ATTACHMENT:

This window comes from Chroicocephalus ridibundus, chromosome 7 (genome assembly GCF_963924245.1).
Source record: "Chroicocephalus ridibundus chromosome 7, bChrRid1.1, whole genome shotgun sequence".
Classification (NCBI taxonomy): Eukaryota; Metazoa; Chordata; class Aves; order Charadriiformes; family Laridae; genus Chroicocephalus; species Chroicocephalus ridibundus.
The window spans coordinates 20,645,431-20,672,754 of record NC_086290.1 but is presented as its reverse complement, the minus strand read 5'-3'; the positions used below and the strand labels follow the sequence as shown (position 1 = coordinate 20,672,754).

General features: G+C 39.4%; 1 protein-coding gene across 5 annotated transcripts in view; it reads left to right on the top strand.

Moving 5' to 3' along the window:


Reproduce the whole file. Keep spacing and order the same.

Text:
This window comes from Chroicocephalus ridibundus, chromosome 7 (genome assembly GCF_963924245.1).
Source record: "Chroicocephalus ridibundus chromosome 7, bChrRid1.1, whole genome shotgun sequence".
Classification (NCBI taxonomy): Eukaryota; Metazoa; Chordata; class Aves; order Charadriiformes; family Laridae; genus Chroicocephalus; species Chroicocephalus ridibundus.
The window spans coordinates 20,645,431-20,672,754 of record NC_086290.1 but is presented as its reverse complement, the minus strand read 5'-3'; the positions used below and the strand labels follow the sequence as shown (position 1 = coordinate 20,672,754).

General features: G+C 39.4%; 1 protein-coding gene across 5 annotated transcripts in view; it reads left to right on the top strand.

Moving 5' to 3' along the window: